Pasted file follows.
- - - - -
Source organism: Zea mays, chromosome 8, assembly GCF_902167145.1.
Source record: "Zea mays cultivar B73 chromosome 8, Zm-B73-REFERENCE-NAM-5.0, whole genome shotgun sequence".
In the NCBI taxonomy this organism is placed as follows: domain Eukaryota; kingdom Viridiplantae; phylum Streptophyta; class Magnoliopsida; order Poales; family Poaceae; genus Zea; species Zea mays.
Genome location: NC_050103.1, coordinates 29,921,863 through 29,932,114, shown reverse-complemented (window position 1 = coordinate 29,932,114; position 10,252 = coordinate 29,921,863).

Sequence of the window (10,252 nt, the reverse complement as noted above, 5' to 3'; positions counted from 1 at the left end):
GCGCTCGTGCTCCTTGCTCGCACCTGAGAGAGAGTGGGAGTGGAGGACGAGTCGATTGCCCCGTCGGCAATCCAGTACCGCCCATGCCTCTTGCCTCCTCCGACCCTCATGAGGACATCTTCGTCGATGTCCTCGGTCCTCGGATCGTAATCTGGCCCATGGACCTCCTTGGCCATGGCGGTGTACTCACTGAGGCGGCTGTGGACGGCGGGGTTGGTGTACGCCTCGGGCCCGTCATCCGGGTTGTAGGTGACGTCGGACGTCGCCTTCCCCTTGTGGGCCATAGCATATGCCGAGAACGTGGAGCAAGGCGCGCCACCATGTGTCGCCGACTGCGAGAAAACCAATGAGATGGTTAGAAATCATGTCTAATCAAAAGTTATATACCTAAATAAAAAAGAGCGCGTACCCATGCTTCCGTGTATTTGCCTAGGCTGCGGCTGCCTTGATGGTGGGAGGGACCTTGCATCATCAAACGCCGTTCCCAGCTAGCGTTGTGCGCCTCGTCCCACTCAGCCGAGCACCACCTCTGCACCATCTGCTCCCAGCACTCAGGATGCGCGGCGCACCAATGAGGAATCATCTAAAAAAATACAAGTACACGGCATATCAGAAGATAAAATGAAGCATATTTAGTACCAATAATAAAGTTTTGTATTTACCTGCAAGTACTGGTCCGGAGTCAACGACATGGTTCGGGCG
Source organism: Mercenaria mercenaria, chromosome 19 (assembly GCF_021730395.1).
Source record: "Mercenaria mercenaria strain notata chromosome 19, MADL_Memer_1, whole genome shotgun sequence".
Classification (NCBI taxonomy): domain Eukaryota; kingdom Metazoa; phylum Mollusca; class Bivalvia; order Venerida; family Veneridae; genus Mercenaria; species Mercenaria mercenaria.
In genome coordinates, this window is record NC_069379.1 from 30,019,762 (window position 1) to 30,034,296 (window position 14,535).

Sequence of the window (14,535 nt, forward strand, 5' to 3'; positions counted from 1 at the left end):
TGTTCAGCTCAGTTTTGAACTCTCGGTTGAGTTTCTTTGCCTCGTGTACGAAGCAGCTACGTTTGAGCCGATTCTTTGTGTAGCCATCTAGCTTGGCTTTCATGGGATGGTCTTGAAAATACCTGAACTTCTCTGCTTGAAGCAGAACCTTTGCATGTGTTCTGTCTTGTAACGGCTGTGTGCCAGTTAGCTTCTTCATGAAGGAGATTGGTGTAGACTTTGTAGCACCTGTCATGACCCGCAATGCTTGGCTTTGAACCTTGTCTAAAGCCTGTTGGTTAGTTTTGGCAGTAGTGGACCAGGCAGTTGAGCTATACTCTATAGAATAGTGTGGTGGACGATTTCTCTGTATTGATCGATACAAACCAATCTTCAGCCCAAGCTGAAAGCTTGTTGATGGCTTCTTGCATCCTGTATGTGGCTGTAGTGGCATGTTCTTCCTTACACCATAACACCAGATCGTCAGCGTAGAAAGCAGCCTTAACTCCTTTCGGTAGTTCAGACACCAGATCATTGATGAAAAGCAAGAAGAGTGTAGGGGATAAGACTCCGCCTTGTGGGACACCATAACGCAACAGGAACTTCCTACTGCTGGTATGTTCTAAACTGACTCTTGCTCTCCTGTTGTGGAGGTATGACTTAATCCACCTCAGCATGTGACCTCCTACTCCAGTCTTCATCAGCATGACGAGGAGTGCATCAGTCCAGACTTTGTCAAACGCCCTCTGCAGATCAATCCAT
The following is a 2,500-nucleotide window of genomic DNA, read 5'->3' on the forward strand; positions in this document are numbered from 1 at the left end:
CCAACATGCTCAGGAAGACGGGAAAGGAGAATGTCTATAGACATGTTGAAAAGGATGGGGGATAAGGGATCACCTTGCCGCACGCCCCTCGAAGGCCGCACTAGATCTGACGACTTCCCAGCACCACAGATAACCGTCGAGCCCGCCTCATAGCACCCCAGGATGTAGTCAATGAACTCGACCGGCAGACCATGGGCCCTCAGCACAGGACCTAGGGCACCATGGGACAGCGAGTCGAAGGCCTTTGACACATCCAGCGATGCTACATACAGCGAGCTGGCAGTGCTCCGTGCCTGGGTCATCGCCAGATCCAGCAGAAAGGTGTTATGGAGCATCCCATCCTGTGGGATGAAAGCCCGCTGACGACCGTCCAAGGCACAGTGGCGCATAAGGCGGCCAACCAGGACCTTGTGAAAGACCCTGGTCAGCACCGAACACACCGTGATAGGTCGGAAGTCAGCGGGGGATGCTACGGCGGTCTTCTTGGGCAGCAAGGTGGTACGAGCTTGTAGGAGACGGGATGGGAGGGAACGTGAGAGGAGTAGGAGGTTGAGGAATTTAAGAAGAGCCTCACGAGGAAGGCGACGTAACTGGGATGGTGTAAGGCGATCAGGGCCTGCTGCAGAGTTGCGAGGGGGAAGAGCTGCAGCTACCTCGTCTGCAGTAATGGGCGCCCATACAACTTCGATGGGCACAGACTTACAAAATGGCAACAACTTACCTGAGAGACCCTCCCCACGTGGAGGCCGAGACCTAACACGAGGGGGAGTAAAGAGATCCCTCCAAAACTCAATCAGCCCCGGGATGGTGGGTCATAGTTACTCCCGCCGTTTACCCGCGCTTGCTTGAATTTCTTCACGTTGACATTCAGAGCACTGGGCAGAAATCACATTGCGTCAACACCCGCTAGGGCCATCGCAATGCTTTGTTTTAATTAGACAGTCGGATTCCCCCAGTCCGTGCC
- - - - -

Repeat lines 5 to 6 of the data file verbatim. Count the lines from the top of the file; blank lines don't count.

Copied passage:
Sequence of the window (10,252 nt, the reverse complement as noted above, 5' to 3'; positions counted from 1 at the left end):
GCGCTCGTGCTCCTTGCTCGCACCTGAGAGAGAGTGGGAGTGGAGGACGAGTCGATTGCCCCGTCGGCAATCCAGTACCGCCCATGCCTCTTGCCTCCTCCGACCCTCATGAGGACATCTTCGTCGATGTCCTCGGTCCTCGGATCGTAATCTGGCCCATGGACCTCCTTGGCCATGGCGGTGTACTCACTGAGGCGGCTGTGGACGGCGGGGTTGGTGTACGCCTCGGGCCCGTCATCCGGGTTGTAGGTGACGTCGGACGTCGCCTTCCCCTTGTGGGCCATAGCATATGCCGAGAACGTGGAGCAAGGCGCGCCACCATGTGTCGCCGACTGCGAGAAAACCAATGAGATGGTTAGAAATCATGTCTAATCAAAAGTTATATACCTAAATAAAAAAGAGCGCGTACCCATGCTTCCGTGTATTTGCCTAGGCTGCGGCTGCCTTGATGGTGGGAGGGACCTTGCATCATCAAACGCCGTTCCCAGCTAGCGTTGTGCGCCTCGTCCCACTCAGCCGAGCACCACCTCTGCACCATCTGCTCCCAGCACTCAGGATGCGCGGCGCACCAATGAGGAATCATCTAAAAAAATACAAGTACACGGCATATCAGAAGATAAAATGAAGCATATTTAGTACCAATAATAAAGTTTTGTATTTACCTGCAAGTACTGGTCCGGAGTCAACGACATGGTTCGGGCG